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The Perfect Paper Airplane

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Whether you’re making the substitute teacher angry by throwing them around in class or participating in world championship tournaments, the paper airplane is full of possibilities. Most common paper plane designs require nothing more than a single sheet of paper—but sometimes, the practice of creating and building these small wonders of physics can demand a mix of complicated science, numerous materials, and strenuous effort. Let us fill you in on just what it took to craft the very best paper airplane.

John M. Collins, a television producer also known as “The Paper Airplane Guy,” is responsible for designing “Suzanne,” the current Guinness World Records holder for farthest flight by a paper aircraft.

Collins tinkered and tested his airplane design for three years before he and his official thrower, fellow American Joe Ayoob, notched a 226 feet 10 inch throw on February 26, 2012, in a hangar at McClellan Air Force Base in North Highlands, California. Their paper airplane beat the previous record—which stood for nine years—by over 19 feet, with the added handicap of having the officially sanctioned run-up distance cut from 30 feet to 10 feet. Though the two definitively shattered the record, Collins claims that he and Ayoob have unofficially thrown the design up to 240 feet in practice without a Guinness Book of World Records observer present.

The Dynamics of Flight

Common paper airplanes basically follow some of the same physics as their bigger, non-paper counterparts, and function based on four different aeronautical concepts that include lift, weight, drag, and thrust. The first two are the most obvious: lift describes the force generated by the plane going upward, while the weight is the earth’s gravitational pull that forces the plane downward.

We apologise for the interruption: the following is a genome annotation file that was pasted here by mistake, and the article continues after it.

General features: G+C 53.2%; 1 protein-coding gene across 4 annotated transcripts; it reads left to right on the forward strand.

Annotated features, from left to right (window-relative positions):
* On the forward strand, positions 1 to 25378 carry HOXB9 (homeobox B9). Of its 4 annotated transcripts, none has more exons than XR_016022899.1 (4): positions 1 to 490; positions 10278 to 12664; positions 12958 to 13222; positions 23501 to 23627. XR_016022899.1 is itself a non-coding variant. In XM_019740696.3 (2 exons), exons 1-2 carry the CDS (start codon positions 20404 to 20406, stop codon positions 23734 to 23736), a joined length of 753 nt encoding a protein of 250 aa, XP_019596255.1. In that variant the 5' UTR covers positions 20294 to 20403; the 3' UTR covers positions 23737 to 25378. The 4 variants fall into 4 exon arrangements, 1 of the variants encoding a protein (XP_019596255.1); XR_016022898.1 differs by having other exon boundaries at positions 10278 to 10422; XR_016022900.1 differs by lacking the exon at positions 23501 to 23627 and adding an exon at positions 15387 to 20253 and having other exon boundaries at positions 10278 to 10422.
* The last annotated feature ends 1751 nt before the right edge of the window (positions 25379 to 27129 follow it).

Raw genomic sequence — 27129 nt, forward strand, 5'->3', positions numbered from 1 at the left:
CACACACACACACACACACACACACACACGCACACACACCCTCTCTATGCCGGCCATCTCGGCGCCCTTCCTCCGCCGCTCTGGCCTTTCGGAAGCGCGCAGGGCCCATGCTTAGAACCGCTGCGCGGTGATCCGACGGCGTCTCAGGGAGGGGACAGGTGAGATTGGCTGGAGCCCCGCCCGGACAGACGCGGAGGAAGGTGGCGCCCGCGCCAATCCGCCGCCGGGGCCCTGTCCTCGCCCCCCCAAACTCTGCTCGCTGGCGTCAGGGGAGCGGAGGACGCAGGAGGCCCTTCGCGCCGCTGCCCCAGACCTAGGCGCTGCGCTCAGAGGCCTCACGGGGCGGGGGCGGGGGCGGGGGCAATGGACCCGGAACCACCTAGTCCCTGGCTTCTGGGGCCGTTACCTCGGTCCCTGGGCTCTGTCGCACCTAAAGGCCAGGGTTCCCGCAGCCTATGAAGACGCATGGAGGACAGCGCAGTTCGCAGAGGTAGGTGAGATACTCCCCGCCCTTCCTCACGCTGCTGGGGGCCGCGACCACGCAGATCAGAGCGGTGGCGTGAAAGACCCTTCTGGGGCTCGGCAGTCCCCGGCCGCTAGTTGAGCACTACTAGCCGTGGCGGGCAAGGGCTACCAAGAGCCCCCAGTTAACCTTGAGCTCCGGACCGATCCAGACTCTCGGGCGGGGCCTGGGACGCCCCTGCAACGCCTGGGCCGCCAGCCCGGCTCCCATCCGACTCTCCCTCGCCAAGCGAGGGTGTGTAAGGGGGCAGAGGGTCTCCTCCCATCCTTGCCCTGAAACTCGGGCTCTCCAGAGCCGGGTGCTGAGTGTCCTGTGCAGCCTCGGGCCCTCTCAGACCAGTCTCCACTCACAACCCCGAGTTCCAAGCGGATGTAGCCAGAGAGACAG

An airplane’s drag is the backward resistant force obstructing an object from moving forward. A thinner design works best for paper airplanes because it fundamentally creates less material to drag the plane, while thicker designs will create more resistant force to impede the plane’s flight.

Lastly, the thrust is any force that propels the plane forward. On regular aircraft, the thrust is provided by propellers, which motor the plane on a sustained course; paper airplanes, of course, get their thrust from a throw. 

As with most flying machines, a paper airplane is most effective while maintaining a balance of these four concepts, and it is also usually effective in one of two basic designs: Triangular styles like the Suzanne are sturdy and outfitted for the best possible initial thrust, while rectangular shaped paper planes cover more area which allow for farther gliding distances. Nevertheless, the Suzanne is still considered a glider, and is the first such paper plane to hold the Guinness record for distance. “Previous distance marks were set by planes that were basically sticks with fins," Collins tells mental_floss. "Suzanne is a huge departure, and frankly, I don’t believe a ballistics dart will ever hold the record again. We may have put the mark out of reach for that kind of throw.”

Which is a good point, because all this shape business means nothing unless you have the proper thrust, which depends on the proper grip. To throw a paper plane far, firmly grip the paper towards the middle—but not too tight! If you throw it from your right hand and you find your plane veering right, Collins suggests moving your thumb down lower on the plane for your next throw (and vice versa for lefties). Your thumb movement easily changes the angle at which the plane is released, which makes for longer flights. Any erratic up and down movement from your plane can be also easily fixed by bending the rear flap of the paper where the wings meet the center of the plane upwards or downwards. After testing out your plane and adjusting these various factors, you should be ready for some extreme distance.